Notice for your comfort some of the ways in which the Lord of Love banishes the midnight of the soul. Sometimes he removes all gloom by the sun of his providence. He bids prosperity shine into the window of the hovel, and the poor grow rich; he lifts the beggar from the dunghill, and sitteth him among princes. The wings of angels bear healing to the sick, and the man long tossing on his bed walks forth to breathe the pure sweet air so long denied him. The great Arbiter of all events doth but turn the wheel of fortune, and those who were lowest are highest--the last are first and the first last. He can do the same for any of us, both in temporals and in spirituals, if so it seemeth him good. He hath but to ordain it so, and our poverty will be exchanged for plenty. Our Lord often cheers his people with the moon of their experience, which shines with borrowed light, but yet with a brightness calm and tranquil, well-beloved of the sons of sorrow. He bids us recollect the days of old, and our spirit maketh diligent search; we find that he has never left his people, neither to ourselves hath he been treacherous. We remember when we were in a like case to the present, we note that we were well sustained, and ultimately delivered, and so we are encouraged to believe that to-day shall be as the past, and yet more abundantly. Frequently our heavenly Father cheers his children by a sight of Jesus going before. That defile between overhanging rocks is so dark. I, a poor timid child, shrink back from it; but how is my courage restored as I see Jesus bearing the lantern of his love and going before me into the thick darkness! Hark! I hear him say, "Follow me;" and while he speaks I perceive a light streaming from his sacred person; every thorn of his crown gleams like a star; the jewels of his breast-plate flash like lamps, and his wounds gleam with celestial splendour. "Fear not," saith he, "for in all your afflictions I have been afflicted. I was tempted in all points like as you are, though without sin." Who can tell the encouragement given to the heir of heaven by the fact that the elder Brother has passed through all the dark passage which leads to the promised rest! God had one Son without sin, but he never had a son without chastisement. He who always did his Father's will, yet had to suffer. Courage, my heart, courage; for if Jesus suffered--if that pang which tears thy heart, first was felt by him, thou mayst be of good cheer indeed.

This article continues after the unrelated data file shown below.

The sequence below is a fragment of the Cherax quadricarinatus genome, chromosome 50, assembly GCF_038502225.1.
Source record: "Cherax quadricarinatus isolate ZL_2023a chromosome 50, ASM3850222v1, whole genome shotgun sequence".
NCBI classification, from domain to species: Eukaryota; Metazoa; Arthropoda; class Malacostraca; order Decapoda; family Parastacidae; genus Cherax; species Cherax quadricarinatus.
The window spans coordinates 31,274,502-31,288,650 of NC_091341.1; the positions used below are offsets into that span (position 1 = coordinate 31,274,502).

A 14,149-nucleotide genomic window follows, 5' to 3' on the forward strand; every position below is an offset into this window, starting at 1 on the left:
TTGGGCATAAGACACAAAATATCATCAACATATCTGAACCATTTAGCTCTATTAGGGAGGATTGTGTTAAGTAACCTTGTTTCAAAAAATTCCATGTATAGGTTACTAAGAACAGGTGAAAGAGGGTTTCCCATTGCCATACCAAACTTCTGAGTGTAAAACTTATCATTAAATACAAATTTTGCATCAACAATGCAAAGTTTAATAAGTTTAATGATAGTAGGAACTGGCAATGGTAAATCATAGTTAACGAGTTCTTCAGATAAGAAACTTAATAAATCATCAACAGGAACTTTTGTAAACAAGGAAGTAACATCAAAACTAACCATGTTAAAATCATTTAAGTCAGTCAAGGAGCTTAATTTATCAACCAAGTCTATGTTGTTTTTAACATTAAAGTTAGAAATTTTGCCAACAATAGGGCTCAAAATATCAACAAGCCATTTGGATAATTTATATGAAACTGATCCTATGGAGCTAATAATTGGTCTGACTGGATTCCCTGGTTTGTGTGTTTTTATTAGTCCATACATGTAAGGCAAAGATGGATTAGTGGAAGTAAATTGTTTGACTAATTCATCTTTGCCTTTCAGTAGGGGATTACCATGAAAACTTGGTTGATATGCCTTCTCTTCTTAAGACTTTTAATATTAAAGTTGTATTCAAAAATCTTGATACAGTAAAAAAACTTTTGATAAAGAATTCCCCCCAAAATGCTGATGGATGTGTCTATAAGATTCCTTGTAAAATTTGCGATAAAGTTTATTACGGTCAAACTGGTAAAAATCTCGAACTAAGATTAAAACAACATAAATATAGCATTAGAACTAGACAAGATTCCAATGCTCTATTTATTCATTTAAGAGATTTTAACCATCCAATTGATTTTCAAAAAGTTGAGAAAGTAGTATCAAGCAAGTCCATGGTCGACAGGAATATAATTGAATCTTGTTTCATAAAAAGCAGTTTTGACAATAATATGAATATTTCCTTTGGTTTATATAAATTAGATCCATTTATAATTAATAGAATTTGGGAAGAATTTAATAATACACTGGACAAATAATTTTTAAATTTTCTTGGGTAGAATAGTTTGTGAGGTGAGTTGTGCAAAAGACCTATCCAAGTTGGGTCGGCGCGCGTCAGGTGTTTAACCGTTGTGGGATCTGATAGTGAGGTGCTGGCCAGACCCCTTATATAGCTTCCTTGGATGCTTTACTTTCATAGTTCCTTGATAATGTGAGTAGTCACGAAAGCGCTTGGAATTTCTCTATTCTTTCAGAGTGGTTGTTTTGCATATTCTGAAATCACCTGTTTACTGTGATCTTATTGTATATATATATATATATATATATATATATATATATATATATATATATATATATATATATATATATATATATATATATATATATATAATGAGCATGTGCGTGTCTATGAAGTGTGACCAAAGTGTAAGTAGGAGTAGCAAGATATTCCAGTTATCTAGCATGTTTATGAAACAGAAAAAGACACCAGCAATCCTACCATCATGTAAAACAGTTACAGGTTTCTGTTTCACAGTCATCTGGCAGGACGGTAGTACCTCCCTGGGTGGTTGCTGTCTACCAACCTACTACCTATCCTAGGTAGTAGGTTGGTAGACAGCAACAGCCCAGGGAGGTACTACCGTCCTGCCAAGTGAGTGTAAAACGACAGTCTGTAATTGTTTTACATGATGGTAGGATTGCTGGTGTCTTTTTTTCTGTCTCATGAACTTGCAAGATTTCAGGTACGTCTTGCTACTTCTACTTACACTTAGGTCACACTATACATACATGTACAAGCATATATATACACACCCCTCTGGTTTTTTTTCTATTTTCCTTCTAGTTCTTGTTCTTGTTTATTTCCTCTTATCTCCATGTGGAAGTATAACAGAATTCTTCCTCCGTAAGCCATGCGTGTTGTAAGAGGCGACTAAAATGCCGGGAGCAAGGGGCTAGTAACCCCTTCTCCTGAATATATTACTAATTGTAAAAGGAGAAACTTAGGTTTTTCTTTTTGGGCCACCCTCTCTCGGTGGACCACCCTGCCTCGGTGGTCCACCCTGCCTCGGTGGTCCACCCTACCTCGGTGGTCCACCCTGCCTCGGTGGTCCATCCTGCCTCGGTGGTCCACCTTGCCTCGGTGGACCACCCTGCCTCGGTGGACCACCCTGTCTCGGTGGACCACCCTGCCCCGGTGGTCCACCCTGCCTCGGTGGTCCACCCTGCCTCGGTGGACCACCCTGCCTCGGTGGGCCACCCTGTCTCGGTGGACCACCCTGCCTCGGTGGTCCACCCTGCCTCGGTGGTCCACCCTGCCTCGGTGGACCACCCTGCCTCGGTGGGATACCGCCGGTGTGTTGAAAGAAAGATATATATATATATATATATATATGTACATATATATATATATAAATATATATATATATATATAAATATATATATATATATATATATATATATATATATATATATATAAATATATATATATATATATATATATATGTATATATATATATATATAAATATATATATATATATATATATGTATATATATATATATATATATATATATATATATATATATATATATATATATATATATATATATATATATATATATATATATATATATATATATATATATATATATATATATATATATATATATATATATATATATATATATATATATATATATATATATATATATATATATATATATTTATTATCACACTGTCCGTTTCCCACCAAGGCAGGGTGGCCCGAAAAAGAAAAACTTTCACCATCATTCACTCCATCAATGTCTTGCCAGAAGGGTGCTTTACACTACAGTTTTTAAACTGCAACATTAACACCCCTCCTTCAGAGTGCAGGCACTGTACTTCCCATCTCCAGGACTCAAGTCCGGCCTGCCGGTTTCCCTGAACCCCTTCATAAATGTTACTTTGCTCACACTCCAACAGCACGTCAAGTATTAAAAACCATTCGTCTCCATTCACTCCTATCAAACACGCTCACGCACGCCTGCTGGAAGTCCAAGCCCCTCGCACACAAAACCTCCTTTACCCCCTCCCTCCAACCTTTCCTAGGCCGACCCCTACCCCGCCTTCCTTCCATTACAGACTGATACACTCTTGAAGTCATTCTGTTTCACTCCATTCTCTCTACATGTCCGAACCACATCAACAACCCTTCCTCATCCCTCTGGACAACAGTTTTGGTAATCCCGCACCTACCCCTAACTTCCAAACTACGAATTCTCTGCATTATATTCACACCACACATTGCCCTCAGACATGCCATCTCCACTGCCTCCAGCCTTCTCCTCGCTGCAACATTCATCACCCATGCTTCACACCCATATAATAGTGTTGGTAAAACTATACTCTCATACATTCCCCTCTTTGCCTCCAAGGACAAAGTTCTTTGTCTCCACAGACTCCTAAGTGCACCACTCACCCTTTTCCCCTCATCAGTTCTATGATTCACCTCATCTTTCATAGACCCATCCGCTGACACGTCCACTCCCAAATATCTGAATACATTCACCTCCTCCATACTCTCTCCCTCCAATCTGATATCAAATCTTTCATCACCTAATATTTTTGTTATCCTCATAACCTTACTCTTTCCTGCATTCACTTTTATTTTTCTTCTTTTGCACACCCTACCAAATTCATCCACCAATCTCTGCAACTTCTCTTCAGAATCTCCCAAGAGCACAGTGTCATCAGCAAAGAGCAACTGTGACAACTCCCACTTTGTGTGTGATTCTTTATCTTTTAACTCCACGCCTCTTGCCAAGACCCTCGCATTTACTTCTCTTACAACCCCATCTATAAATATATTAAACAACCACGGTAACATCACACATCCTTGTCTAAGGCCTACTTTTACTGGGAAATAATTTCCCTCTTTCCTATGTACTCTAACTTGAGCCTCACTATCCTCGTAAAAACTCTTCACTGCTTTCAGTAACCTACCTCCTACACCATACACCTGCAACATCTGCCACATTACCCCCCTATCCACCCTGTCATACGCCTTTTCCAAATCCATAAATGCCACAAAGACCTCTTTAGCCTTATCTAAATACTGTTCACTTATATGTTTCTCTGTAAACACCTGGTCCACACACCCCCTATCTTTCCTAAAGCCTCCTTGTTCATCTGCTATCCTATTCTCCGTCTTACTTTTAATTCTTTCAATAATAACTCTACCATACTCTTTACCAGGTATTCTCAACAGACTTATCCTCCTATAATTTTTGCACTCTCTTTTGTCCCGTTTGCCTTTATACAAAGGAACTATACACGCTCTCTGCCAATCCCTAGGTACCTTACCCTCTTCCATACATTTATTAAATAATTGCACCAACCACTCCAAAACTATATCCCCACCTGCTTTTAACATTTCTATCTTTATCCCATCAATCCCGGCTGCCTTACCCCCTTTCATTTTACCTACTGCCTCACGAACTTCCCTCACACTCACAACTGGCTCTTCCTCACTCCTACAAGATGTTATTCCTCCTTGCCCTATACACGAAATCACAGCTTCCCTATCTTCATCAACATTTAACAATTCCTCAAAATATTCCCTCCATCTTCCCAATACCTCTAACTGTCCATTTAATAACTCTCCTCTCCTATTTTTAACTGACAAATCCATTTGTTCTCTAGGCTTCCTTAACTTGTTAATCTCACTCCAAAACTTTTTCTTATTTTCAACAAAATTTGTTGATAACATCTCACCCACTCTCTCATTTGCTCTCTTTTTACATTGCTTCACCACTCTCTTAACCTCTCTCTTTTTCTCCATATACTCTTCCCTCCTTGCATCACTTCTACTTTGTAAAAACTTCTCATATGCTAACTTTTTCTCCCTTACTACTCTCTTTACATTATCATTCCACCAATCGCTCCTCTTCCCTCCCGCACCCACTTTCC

Better still is the comfort derived from the grand truth that Jesus is actually present in the daily afflictions of believers. Jesus knocks at my door, and says, "Come with me from Lebanon, my spouse, with me from Lebanon: look from the top of Amana, from the top of Shenir and Hermon, from the lions' dens, from the mountains of the leopards!" I look forth from the window into the cold and dreary night, and I answer him, "The night is black and cheerless. I have put off my coat, how shall I put it on? I have washed my feet, how shall I defile them? I cannot arise and follow thee." But the Beloved is not thus to be refused; he knocks again, and he saith, "Come forth with me into the fields, let us lodge in the villages; there will I give thee my loves." Overcome by his love, I arise, and go with my heavenly Bridegroom. If the raindrops fall pitilessly upon me, yet it is most sweet to see that his head also is filled with dew, and his locks with the drops of the night. The howling wind tosses his garments as well as mine; his feet tread the same miry places as my own; and all the while he calls me his beloved, his love, his dove, his undefiled, and tells me of the land which lies beyond the darkness, and speaks of the mountains of myrrh and of the beds of spices, the top of Amana, Shenir, and Hermon. My soul is melted while my Beloved speaks, and my heart feels it sweet beyond expression to walk with him; for lo, while he is near me, the night is lit up with innumerable stars, the sky is aglow with glory, every cloud flames like a seraph's wing, while the pitiless blast is all unable to chill the heart which burns within while he talketh with me by the way. In after years we are wont to speak to one another of that dark night and its marvellous brightness; of that cold wind that was so strangely tempered, and we even say to one another, "I would fain pass through a thousand nights in such company; I would be willing to go on a midnight journey evermore with that dearest of friends, for oh! where he is night is day; in his presence suffering is joy; when he reveals himself pains are pleasures, and earth blossoms with flowers of Eden." Thus doth the Wellbeloved by his presence make our darkness light.

Oftentimes you and I have known by experience how the Lord has made our darkness light, when in a moment a text of Scripture has flashed up before our eyes like a beacon fire. I bless God there are parts of this precious book which I do not only retain in my memory, but in my heart.